Two outstanding seniors have won the most prestigious awards given by DePauw University to its new graduates.
Nina Stular, an international student from Slovenia, was awarded the Ferid Murad Medal, which is awarded to the eldest with the most scholarly and/or artistic achievement at DePauw.
Christine Bourantasa native of Wilmington, Delaware, won the Walker Cup, awarded to the senior who contributed the most to DePauw during the student’s four years.
The awards were announced at a ceremony on Monday evening. Last year’s announcement was made via video.
Each DePauw department or program nominates a senior to win the Murad Medal, and a faculty committee narrows the nominees to three from which Academic Affairs selects the winner. The medal is named for Nobel Laureate Ferid Murad ’58, a physician and Ph.D. pharmacologist whose work has saved the lives of premature babies and cancer and heart disease patients and inspired 160,000 publications that s rely on his findings.
Graduate double major in Philosophy and English Literature. She has participated in the Ethics Bowl regionally and nationally and taught writing at the Academic Resource Center. She worked as a research assistant with Amity Reading, Raymond W. Pence Professor and Professor of English and Director of the German Studies Program, on a project to map the sources of Old English literary culture. and Anglo-Latin; this led Štular to write a paper which she presented at the British Conference of Undergraduate Research. She also helped David Alvarez, an associate professor of English, organize a scientific conference on Bernard Mandeville and undertook a student-teacher research project under her mentorship which led her to produce the first translation of a collection of letters. 18th century travel book from English to Slovenian. . As a Hillman intern at the Prindle Institute for Ethics, Štular designed and led workshops for local middle school and high school students and worked to produce an exhibit on the life of Anne Frank in Greencastle. (Photo: Vice President of Academic Affairs Dave Berque places the Murad Medal on Štular’s head.)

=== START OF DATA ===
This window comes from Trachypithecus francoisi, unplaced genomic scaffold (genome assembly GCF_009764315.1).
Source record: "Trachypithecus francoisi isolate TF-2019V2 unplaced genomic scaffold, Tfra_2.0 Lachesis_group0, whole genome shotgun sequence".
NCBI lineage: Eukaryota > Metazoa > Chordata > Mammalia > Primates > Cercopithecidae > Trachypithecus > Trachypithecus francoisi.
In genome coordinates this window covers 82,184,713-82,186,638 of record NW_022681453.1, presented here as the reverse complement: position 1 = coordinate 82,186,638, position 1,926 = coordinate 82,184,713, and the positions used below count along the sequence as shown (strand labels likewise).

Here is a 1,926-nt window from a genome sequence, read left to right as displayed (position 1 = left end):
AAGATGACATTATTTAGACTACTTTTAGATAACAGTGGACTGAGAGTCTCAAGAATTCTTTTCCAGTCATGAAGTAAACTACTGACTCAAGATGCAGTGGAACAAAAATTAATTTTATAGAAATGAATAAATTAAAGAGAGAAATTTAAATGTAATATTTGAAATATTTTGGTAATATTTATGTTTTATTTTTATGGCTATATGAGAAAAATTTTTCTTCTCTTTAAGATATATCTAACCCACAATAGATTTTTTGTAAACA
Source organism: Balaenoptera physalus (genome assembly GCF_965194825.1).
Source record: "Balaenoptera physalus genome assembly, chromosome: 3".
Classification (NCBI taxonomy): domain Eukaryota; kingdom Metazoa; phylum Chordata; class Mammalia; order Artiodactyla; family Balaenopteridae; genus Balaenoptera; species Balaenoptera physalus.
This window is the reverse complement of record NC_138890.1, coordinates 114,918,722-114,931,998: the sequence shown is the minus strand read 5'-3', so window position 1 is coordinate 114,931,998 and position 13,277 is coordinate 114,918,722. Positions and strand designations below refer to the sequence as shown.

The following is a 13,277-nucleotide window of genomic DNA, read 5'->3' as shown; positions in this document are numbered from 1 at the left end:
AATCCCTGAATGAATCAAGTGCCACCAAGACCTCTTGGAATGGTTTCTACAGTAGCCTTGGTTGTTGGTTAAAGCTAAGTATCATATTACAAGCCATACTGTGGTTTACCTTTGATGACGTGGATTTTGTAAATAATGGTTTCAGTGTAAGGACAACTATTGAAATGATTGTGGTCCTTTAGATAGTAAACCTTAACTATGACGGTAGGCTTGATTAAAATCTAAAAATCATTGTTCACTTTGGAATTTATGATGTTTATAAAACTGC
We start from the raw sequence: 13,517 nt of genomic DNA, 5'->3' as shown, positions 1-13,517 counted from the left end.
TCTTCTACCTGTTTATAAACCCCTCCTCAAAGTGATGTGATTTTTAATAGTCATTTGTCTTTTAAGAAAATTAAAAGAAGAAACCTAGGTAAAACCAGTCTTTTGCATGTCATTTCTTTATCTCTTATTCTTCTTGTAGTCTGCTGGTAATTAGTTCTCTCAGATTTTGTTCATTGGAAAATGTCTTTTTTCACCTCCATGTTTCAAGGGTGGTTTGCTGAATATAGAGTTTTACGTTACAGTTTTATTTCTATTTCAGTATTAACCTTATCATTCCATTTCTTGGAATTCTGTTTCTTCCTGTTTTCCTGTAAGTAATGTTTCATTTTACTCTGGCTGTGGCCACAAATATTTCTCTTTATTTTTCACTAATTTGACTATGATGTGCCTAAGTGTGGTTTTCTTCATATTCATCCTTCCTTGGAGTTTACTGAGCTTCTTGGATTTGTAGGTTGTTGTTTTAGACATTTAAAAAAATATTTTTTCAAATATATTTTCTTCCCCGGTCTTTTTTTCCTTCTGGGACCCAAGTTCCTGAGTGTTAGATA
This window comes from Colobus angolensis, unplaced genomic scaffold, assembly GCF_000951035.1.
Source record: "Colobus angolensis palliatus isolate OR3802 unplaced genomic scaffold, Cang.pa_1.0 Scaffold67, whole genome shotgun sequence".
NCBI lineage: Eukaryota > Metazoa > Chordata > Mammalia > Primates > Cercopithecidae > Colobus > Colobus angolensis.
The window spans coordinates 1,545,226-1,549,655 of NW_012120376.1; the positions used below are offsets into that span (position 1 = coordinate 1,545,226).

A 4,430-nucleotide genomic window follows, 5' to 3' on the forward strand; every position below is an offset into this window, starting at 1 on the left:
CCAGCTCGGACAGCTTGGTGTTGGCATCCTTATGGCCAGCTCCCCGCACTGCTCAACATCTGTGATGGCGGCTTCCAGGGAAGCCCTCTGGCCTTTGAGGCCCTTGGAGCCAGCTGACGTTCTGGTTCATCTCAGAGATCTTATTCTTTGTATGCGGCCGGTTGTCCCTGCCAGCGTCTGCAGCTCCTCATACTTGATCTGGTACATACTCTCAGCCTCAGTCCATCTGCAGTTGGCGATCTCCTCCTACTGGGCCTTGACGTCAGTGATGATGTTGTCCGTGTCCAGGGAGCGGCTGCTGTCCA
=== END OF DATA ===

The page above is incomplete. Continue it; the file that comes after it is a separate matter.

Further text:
During her first year, Štular represented DePauw as a visiting student at Mansfield College, University of Oxford, where she was a visiting student officer in the college government and rowed competitively for the team of Rowing Mansfield. She has also worked as a student consultant for the prestigious Oxford Strategy Group and was editor-in-chief of Broad Street Humanities Review, Oxford’s interdisciplinary undergraduate humanities journal.
His scholarly work has been published in several undergraduate journals, including Broad Street Humanities Review; Criterion: A review of literary criticism; and Process: Journal of Multidisciplinary Undergraduate Scholarship. As a junior, she received the Walker Gilmer Award for Most Outstanding Junior or Senior Literature. It also rewards the best first-year seminar essay and the best delegate to a Model United Nations conference in New York. She is a Presidential Ambassador and has been inducted into Phi Sigma Tau, a philosophical honor society, and Phi Beta Kappa, a national honor society.
For his honors thesis, Štular integrated philosophy, psychology, and neuroscience to discuss the historical development of free speech, contemporary difficulties in speech regulation, and the disturbing state of free speech. and free inquiry in Western academia. She was selected as the recipient of the 2021 Nat Hentoff Freedom of Speech Prize for her short essay “A Generation of Violence: How Universities Are Endangering Freedom of Speech”.
The Murad Medal finalists were Sophie Atkinson from Connorsville, Indiana, majoring in biology and minors in German, and Kate Cowger from Pendleton, Indiana, who has a double major in physics and neuroscience and a minor in chemistry.